Oct. 06, 2010

Brain Involvement in an International Cohort of Lupus Patients

Prospective analysis of neuropsychiatric events in an international disease inception cohort of patients with system lupus erythematosus
Hanly, JG, Urowitz MB, Su L, Bae SC, Gordon C, Wallace DJ, Clarke A, Bernatsky S, Isenberg D, Rahman A, Alarcón GS, Gladman DD, Fortin PR, Sánchez-Guerrero J, Romero-Diaz J, Merrill JT, Ginzler E, Bruce IN, Steinsson K, Khamashta M, Petri M, Manzi S, Dooley MA, Ramsey-Goldman R, Van Vollenhoven R, Nived O, Sturfelt G, Aranow C, Kalunian K, Ramos-Casals M, Zoma A, Douglas J, Thompson K, Farewell V, for the Systemic Lupus International Collaborating Clinics (SLICC). (2010).  
Annals of the Rheumatic Diseases 69: 529-535.

What is the topic?
The reported frequency of “neuropsychiatric lupus” (NPL) (brain inflammation) varies widely, from 37% to 95%, in people with lupus, but severe inflammation of the brain is quite rare. The high degree of complications and variability reported across studies stems largely from differences in definitions used in studies of NPL, as well as the lumping together of very mild and very serious events without always separating symptoms that may be due to fatigue or pain from those that are really caused by inflammation. Even with more clinically significant events, some studies have lacked consistency in determining if the events are related to lupus.  

What did the researchers hope to learn?
The researchers hoped to accurately determine the frequency and outcome of NPL, as well as its impacts on quality of life. This ongoing study will follow people with newly diagnosed lupus over 10 years. This paper is an early report of this study. 

Who was studied?
1,206 people with recently diagnosed lupus in the U.S., Canada, Mexico, Europe, and Asia participated in the study. The patients were mostly Caucasian women with an average age of 34 years and a disease duration of five months. The patients had a wide variety of clinical symptoms of lupus, and were taking a variety of treatments such as steroids, anti-malarials, immunosuppressives, aspirin, warfarin, anti-depressants, and others.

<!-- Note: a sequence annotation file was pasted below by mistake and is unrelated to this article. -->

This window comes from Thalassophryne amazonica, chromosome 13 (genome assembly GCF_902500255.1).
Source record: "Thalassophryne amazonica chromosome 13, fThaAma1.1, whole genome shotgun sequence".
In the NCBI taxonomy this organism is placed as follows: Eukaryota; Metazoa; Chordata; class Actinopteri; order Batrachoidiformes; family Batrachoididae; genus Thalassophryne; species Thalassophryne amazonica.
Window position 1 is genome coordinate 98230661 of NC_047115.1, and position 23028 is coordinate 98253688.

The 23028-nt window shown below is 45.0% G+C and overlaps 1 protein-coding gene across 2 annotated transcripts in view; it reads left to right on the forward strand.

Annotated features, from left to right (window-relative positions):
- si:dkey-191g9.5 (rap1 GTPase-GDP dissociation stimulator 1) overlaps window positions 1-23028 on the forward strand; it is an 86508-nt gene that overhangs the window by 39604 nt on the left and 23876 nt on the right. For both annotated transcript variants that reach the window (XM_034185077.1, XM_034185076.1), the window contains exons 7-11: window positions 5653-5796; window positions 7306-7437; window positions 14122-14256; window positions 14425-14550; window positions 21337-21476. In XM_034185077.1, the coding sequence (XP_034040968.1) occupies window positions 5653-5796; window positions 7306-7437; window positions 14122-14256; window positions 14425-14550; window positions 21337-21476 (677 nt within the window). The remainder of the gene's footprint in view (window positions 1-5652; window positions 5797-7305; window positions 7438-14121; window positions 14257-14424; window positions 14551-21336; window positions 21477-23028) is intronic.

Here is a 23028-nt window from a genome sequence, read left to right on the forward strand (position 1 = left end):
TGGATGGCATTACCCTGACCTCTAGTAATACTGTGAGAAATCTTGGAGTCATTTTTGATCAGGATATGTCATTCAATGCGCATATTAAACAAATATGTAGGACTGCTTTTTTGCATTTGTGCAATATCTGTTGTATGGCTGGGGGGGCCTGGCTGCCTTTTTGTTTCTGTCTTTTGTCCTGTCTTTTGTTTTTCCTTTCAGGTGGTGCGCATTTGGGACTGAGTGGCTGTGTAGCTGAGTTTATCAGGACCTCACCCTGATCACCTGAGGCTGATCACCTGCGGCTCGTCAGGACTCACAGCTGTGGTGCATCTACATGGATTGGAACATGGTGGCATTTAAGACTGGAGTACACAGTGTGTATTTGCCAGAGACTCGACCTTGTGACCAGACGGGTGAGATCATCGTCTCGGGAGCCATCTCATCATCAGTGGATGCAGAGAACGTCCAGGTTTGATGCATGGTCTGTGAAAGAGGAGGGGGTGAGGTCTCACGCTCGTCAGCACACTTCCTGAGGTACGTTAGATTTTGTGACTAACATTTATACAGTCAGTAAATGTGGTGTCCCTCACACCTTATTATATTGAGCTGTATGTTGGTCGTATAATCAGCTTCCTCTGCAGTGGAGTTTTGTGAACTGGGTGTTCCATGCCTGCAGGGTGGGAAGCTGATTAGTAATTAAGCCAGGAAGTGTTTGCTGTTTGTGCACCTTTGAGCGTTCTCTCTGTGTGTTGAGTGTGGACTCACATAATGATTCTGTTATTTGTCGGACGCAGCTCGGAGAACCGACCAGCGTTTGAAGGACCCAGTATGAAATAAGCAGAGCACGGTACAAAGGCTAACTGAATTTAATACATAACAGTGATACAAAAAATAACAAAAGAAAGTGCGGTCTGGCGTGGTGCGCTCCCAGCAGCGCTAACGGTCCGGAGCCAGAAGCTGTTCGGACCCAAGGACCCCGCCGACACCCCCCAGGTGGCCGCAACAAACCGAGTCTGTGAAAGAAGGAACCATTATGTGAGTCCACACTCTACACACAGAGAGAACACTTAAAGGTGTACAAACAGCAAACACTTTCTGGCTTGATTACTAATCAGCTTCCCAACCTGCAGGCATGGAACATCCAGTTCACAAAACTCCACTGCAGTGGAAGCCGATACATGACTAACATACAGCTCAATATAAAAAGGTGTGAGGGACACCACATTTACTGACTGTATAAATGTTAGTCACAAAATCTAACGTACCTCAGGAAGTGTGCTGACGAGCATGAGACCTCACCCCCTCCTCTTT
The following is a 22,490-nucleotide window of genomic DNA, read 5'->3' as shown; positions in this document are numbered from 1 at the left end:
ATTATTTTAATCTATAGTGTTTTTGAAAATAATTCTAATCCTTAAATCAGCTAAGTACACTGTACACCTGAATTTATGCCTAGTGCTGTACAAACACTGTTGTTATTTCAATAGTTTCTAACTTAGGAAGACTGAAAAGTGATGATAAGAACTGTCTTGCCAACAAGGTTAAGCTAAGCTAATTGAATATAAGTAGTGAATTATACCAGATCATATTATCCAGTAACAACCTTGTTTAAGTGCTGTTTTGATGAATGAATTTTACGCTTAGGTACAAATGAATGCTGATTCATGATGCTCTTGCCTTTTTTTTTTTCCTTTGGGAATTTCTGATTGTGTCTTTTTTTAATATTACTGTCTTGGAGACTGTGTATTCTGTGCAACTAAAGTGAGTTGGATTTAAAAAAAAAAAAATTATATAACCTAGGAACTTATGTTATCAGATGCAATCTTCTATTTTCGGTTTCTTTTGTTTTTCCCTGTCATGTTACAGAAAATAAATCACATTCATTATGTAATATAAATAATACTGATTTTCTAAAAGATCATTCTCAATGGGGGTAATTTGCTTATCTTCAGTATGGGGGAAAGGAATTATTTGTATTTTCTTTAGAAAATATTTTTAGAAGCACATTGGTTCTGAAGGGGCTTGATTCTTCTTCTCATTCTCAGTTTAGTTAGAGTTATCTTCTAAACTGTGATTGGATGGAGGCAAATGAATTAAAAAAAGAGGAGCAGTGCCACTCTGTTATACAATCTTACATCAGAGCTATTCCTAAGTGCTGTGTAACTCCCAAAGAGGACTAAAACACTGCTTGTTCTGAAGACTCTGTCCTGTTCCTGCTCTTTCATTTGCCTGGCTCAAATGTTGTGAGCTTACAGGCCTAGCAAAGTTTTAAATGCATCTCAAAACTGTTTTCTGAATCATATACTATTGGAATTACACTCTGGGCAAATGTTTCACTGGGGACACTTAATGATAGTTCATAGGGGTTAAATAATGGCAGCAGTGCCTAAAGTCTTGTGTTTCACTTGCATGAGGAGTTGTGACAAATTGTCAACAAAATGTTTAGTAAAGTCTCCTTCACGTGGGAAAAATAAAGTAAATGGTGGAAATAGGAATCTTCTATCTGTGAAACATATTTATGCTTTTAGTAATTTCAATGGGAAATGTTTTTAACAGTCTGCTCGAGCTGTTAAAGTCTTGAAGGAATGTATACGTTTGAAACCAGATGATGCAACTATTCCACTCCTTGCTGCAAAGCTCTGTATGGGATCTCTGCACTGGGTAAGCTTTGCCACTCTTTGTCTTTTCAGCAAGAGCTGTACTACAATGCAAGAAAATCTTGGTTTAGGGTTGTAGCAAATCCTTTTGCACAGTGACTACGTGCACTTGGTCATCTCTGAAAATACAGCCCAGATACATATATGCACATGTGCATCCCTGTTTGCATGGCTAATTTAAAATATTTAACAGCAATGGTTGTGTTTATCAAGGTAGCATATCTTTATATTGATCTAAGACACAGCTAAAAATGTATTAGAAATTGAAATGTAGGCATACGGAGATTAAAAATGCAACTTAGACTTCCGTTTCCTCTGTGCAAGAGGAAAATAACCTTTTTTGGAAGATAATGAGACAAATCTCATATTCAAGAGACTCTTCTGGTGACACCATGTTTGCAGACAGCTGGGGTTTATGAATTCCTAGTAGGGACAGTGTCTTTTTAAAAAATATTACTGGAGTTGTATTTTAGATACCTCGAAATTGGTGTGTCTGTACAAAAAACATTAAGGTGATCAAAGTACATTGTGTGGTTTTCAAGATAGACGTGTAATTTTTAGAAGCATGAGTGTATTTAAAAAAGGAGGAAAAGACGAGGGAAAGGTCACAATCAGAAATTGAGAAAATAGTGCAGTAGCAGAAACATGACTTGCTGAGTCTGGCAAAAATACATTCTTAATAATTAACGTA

How was the study conducted?
1,206 people with lupus have been enrolled in the study within 15 months of lupus diagnosis and are being evaluated each year. The current paper is reporting the outcomes after patients have been followed, so far, for an average of two years.  

Among the information being collected about the patients at a yearly visit are the following: age, gender, ethnicity, education, medications, and lupus disease activity (SLEDAI and SDI), as well as any impact of lupus on various organs (SLICC Damage Index). A number of laboratory measures were reviewed each year as well.  
New NPL events since the last visit were recorded at each visit. NPL events were strictly defined by use of the American College of Rheumatology case definitions for NPL. 

For each patient, the time to resolution and outcome of NPL events were recorded and patient-perceived quality of life was determined by use of a questionnaire called the SF-36, in which a person can rate how they are functioning both mentally and physically.  

What did the researchers find?
If you did not factor in whether an event was minor or severe or whether or not it was due to lupus, then 486 (40.3%) patients had at least one NPL event during the study and 210 (17.4%) had two or more. The most common event was headaches, which are common events in any group of people and usually not due to lupus. (The types of headaches described were migraine, 49%; tension, 38%, and intractable headaches, 9%). Other NPL events included mood disorders, seizures, problems thinking clearly or performing mental tasks, anxiety disorders, acute confusional states, and nerve inflammation (usually in the arms or legs). There are 10 other NPL types among the American College of Rheumatology case definitions that affected less than 2% of patients. One such type, myasthenia gravis, did not occur in any patient in this study.